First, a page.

An interesting article from The Seattle Times entitled ““Warcraft” fuels market for online gaming industry” says that World of Warcraft boomed the online gaming industry to where it is now and made the competition stiffer and way more harder than before the said game went out.
“The nice part about that game is it’s really opened up the gaming business to say this is a viable business,” said Matt Wilson, a former Microsoft employee who now heads a Sony game studio in Kirkland. “In fact, it’s more than a viable business. It’s probably the ultimate business.”
though Vivendi Universal, which owns the game, hasn’t said how much money it’s making off of “World of Warcraft,” it doesn’t take a math whiz to figure out there’s some serious cash coming in.
There are 43 massively multiplayer online games, or MMOs, currently in development, according to a roundup published Friday by gaming site Joystiq. They include titles based on “Star Trek,” “Pirates of the Caribbean” and “Lord of the Rings.”
“Now, almost everybody is looking for an MMO, looking to develop one internally or externally,” he said. “The venture-capital money is flowing a lot more into the MMO space, and I think the opportunities are huge.”
In Seattle, a studio founded by a former Microsoftie named Russell Williams is working on a pirate-themed MMO called “Pirates of the Burning Sea,” where players can sail the world on ships.
The second-biggest success story in this war? It’s ArenaNet’s Guild Wars which sold a million copies of it’s first Campaign “Guild Wars: Prophecies” last year. Today, they recently released Campaign 2 entitled “Guild Wars: Factions” coinciding with Guild Wars 1st Year Anniversary – April 28, 2006.
There are no official statements yet but it is a known fact in the online gaming community that Guild Wars: Factions stormed the industry since the pre-ordering started (thanks partly of course to the great marketing of ArenaNet and NCsoft combined) to the point that they got double to triple Collector’s Edition than expected, and in my opinion, more than what Campaign 1, Guild Wars: Prophecies CE did last year. In fact, players are now asking or can I say demanding that they re-release a GW:P Collector’s Edition as well as a bundle of GW:Prophecies and GW:Factions Collector’s Edition box.
This is great news not just for ArenaNet and NCsoft but for the whole industry. Free gaming works and there is money flowing from it. This is a known fact here in Asia already especially in countries where free online games and Virtual Assets (aka Item Shops; Avatar Items; or microtransactions) are the thing – South Korea, Malaysia and recently the Philippines to name a few countries/markets. Still there are many companies who think (and well businessmen) that providing “free online games” will not work, is impossible, and there is no money from it.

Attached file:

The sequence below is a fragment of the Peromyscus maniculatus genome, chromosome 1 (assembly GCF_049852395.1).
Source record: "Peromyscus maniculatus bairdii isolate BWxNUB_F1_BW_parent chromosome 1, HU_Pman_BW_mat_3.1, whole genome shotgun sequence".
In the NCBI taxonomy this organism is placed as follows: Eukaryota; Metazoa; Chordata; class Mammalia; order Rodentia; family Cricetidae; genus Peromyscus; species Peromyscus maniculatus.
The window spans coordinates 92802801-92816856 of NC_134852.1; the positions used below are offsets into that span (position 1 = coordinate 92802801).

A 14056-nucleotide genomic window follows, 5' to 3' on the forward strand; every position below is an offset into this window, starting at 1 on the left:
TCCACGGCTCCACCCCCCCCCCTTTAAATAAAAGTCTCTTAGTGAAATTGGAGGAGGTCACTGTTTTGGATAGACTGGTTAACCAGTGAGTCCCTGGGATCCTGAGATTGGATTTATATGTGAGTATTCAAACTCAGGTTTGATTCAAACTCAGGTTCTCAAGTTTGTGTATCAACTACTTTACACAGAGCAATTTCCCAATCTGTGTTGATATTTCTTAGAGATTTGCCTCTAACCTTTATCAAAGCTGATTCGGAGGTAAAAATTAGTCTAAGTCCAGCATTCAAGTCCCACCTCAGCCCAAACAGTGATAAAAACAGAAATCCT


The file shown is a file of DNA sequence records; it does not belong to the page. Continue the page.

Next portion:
Strain endorses the idea of releasing two new games in the series every year. At $50 a pop, that’s a cheaper annual cost than what a “World of Warcraft” player would have to pay, he said.
Strain won’t say how many people are currently playing the game â€” he’s saving that announcement for later â€” but said it’s much more than a million now.
“When we next announce sales numbers I think people are going to be shocked,” he said.
Yes, people will be shocked, specially businessmen and companies who think Guild Wars is a big joke and will flop, shut down and ArenaNet will fold-up. Even in Korea, when I was in a meeting with a developer company, said that many analysts never believed in the Virtual Asset Sales (VAS) model (aka Item Shops, Avatar Items, microtransactions) but after some companies succeeded, the skeptics are jumping in and themselves earning.
Williams, whose Seattle studio is developing the pirate-themed game, said the idea of microtransactions is floating around the industry.
In this model, the game itself would be free, but a player could pay $1 or $5 to level up or get special items. It’s worked very well in South Korea, where gaming is a very social experience, he said.
But can the West duplicate this success story? Guild Wars, Second Life and a few others spearheaded the new model and others are not just trying, plannig, going to adopt it, they are further pushing the limits and possibilities of the new model.
The search for new revenue streams is one of the most talked-about goals in video gaming, and a hot MMO can propel a studio and a publisher for years.
“This is a significant part of the present games-industry hiring boom, that plus the new consoles. Most will fail, as it is much, much harder than it seems.”
Quoted texts from: Kim Peterson: 206-464-2360 or [email protected]
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Is a self-confessed bibliophile and technophile other than being an early adopter, an avid gamer, a geek, nerd, role-player, anime otaku, and trekker.
His first online project was in 1998 when he launched the unofficial website for Ansalon MUD (a text-based, telnet online game) and his own community forums Laibcoms.Community. By 2003 he created his work blog GM-Yukino which grew into gameshogun™, Snoworld™, and techmagus™ over the years.
Yuki’s latest project is Verses.Space™, a Free Culture / Creative Commons, collaborative, and shared-world, worldbuilding and writing project.
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